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THE BATTLE OVER TOM SAWYER: Ballet Continues Long Tradition of Controversy Over Mark Twain Classic

The New York Times’ prickly dance critic Alistair Macaulay seemed to have liked the Kansas City Ballet’s Tom Sawyeralmost as much as I did – though at times for different reasons. See my review here, and his here. Much was hanging on the new full-length ballet because it was the company’s first world premiere in the new Kauffman Center, and (as the company reminded us every time we turned around) the first full-length ballet on an American subject. I thought Tom Sawyer overcame admirably most of the obstacles of the very idea of putting such a story onto the stage, despite my reservations about the gee-whizzy tone of Act 1 and sentimental Hollywood score. Quite simply, it made for a lovely evening in the theater.

The piece fared less well in the Kansas City Star, which said it “lacks inventiveness.” One thing occurred to me while trying to understand the disparity of views here. Tom Sawyer, whether choreographer William Whitener or the Ballet wish to acknowledge it, is a children’s ballet – and it functions with abandon within that context. (One might argue, in fact, that we need more children’s ballets, created by reputable creative teams.) That doesn’t mean that it can’t be enjoyed by adults, or that it lacks substance or indeed some of the darker elements of Twain’s book. But it does explain why the piece does not have the emotional heft of other American ballets on adult topics: It is not privy to the adult situations that allow a ballet to dig deep into more complex relationships. Let’s face it, Tom and Becky are 12.

As such, the piece is entertainment, set to classical ballet, its populist origins made plain by Maury Yeston’s score. Ballet as entertainment? So sue me. For decades, choreographers such as Jerome Robbins and Bob Fosse (and more recently, Ann Reinking and Whitener’s former colleague Twyla Tharp) have functioned on the edges of ballet-meets-Broadway, and many of their experiments are now venerated as path-forging. Think of how jarring it must have been for the first audiences of Robbins’West Side Story to watch New York street gangs dance what was essentially ballet fused with contemporary dance styles. So we might as well go with open minds into the whole idea of theater productions and ballets based on children’s sensibilities, as they could very easily become the Nutcrackers of our future.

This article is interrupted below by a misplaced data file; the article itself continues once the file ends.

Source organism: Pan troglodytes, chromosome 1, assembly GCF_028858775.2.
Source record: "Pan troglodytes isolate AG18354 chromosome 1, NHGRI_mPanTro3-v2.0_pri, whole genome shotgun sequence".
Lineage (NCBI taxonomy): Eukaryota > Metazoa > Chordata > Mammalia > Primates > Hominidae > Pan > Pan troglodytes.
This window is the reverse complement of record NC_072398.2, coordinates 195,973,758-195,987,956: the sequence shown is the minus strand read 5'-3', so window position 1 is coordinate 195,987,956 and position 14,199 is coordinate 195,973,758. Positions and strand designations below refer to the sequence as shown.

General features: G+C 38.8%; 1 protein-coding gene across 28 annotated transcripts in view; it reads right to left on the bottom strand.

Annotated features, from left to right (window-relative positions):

* Get ready for a European invasion in November, as two local presenters bring major orchestras to the area for concerts that look intriguing for a variety of reasons. On November 6th at 7 p.m. at Johnson County Community College, the Performing Arts Series presents the Munich Symphony Orchestra and the choir Gloriae Dei Cantoresin a program led by Philippe Entremontconsisting of Schoenberg’s Transfigured Night and Mozart’s mighty Requiem. Then on November 9th at 7 p.m. at the Kauffman Center the Harriman-Jewell Series presents the Vienna Symphony with the Eroica Trio and one of hottest conductors in the world today, the Italian-born Fabio Luisi. It is the first opportunity we’ll have to hear a guest orchestra in Helzberg Hall, and it should be quite a moment in Our Town’s history. In September, Luisi was named principal conductor of the Metropolitan Opera in New York, after James Levine had to withdraw from several performances; many believe he is favored to succeed the longtime Met leader, and for a decade he has been climbing the ranks of directorships of major orchestras (Graz Symphony, Tonkuenstlerorchester Wien, MDR Symphony, l’Orchestre de la Suisse Romande, the Staatskapelle Dresden) and opera companies (Semperoper, Zurich Opera). The Eroica Trio is no stranger to Our Town, and they will perform Beethoven’s Triple Concerto. The concert also includes Brahms’ Second Symphony. For tickets call 816-415-5025 or go to www.hjseries.org.